National City wants environmental justice

Close up of smoke stacks, New York, USA

Elected and community leaders from the city of National City rallied at Pepper Park on Aug. 23 to demand the San Diego Port District invest American Rescue Plan Act funds to equitably benefit communities which have historically been disproportionately impacted by industrial operations in the South Bay area.

The San Diego County Board of Supervisors allocated more than $650 million of the ARPA funding on June 8 with the majority of the dollars slated for ongoing COVID-19 response costs, homeless services and small business support. The San Diego Port District is expected to receive $100 million of that allocation and National City’s leaders would like to see half those dollars spent on projects that serve environmental justice while the region begins to recover from the pandemic.

Officials from the city of National City said in an Aug. 22 press release that the high diesel particulate matter emitted from operations near the port are “a contributing factor to increased risks and incidence of asthma, lung cancer, chronic heart diseases and other serious health conditions” and subsequently made National City residents more vulnerable to COVID-19.

National City had some of the highest infection rates in San Diego County through the pandemic.

National City Mayor Alejandra Sotelo-Solis said it is important to have ARPA funding directed in a way that will mitigate negative air quality factors in National City while also helping all port cities reach climate action goals.
The Port’s five member cities are Chula Vista, Coronado, Imperial Beach, National City and San Diego.

Port Commissioner Sandy Naranjo, who represents National City on the seven-member Board said, being a unified port means doing “as much as we can within the scope provided by the American Rescue Plan Act so that all Port cities flourish and thrive” while reinvesting in opportunities as a resilient public agency.

“We’ve talked for years about the connectivity to our port with regards to a water taxi. As the Chula Vista waterfront gets built, we can be that stop for coffee and a social scene. There’s a multitude of opportunities for all of it. We just don’t want to be skipped over,” Sotelo-Solis said.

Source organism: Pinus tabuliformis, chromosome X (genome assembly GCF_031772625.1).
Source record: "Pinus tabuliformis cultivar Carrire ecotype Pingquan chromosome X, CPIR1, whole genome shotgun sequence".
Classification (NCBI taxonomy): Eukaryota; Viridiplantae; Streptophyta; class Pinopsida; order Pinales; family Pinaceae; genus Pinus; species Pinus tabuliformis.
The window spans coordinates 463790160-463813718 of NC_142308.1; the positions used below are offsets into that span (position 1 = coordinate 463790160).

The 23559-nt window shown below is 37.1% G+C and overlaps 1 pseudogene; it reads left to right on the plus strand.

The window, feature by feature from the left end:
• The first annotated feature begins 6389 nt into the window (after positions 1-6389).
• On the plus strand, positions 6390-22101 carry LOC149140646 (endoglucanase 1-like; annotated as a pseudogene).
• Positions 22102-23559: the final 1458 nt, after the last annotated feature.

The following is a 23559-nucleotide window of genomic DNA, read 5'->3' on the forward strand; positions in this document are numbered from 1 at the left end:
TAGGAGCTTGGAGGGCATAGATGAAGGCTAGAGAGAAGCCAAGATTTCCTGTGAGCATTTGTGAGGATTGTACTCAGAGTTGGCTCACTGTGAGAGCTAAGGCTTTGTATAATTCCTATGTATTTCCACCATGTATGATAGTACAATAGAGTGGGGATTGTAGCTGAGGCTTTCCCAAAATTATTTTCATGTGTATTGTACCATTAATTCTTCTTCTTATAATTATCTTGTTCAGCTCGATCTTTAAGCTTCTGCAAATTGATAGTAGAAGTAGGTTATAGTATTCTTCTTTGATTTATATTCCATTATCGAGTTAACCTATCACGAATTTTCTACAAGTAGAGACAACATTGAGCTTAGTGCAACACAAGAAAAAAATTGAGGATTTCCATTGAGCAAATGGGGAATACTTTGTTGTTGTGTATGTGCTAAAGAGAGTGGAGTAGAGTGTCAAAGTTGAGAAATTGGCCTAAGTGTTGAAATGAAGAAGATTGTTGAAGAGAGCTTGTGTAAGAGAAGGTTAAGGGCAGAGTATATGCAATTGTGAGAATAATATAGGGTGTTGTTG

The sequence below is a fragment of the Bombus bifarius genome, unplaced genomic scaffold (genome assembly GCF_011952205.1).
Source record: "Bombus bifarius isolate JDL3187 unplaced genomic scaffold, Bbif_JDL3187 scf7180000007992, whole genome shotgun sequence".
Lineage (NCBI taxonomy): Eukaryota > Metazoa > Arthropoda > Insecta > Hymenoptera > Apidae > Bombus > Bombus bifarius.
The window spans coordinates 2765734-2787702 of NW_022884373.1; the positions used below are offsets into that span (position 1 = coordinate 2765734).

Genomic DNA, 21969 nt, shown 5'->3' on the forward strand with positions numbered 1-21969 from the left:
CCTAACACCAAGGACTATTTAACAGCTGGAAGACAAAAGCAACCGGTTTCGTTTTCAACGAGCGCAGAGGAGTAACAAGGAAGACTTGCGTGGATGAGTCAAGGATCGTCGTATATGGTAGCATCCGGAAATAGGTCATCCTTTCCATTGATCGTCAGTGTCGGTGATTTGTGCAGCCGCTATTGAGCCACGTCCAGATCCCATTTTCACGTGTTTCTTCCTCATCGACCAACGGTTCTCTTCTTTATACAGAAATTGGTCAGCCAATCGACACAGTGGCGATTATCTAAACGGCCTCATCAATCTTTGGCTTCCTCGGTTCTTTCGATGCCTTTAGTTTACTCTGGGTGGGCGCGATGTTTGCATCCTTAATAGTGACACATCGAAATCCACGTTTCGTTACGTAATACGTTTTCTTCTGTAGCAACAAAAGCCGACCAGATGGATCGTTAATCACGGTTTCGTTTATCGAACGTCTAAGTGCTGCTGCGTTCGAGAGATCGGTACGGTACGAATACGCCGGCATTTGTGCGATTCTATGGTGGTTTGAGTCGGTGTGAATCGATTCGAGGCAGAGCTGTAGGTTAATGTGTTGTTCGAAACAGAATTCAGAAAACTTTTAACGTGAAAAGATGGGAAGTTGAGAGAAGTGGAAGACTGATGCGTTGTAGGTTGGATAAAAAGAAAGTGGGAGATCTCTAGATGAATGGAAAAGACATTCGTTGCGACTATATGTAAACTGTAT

National City, she said, deserves to have access to the waterfront and to amenities. She contrasted the ongoing situation to the relatively fast timeline the Port applied in completing ‘The Shell’ in downtown San Diego, a waterfront venue and public park.

“Within three years, the port was able to get the Shell built in downtown San Diego, from plan to shoveling ground to actually being built. Meanwhile, our balanced plan has been in development for 16years— we’re going on year 17 and we haven’t even gotten the Environmental Impact Report. If the port can prioritize efforts here, then an additional two acres in our community at Pepper Park could be established,” Sotelo-Solis said.

In addition to potentially expanding Pepper Park, Sotelo-Solis said the city would like to see access to transit centers funded as well as the Maritime Clean Air Strategy plan.
The MCAS plan sets health equity goals for 2030 with specific emissions reduction goals, ostensibly to improve public health, facilitate job creation, reduce ambient noise, participate in urban greening and ecosystem enhancement, and improve access to San Diego Bay.

National City, the mayor said, has been “at the forefront of statewide legislation” and historically has advocated for underserved communities during discussions on items like Cap-and-Trade, a California State economic scheme for reducing carbon dioxide emissions that theoretically creates incentive for investing in cleaner technology.

“We have advocated locally but we don’t always have jurisdiction and we have to work to make sure our colleagues represent us at the state and federal level. Things are happening, slowly, but policy doesn’t happen overnight,” Sotelo-Solis said.

If the ARPA funding is not distributed how city officials hope it will be, she said, they plan to keep pushing the dialogue.

“This is part of our movement and it isn’t just a one-issue conversation— this is ongoing and this is important. We will continue to make sure our voice is at the table.”

National City wants  environmental justice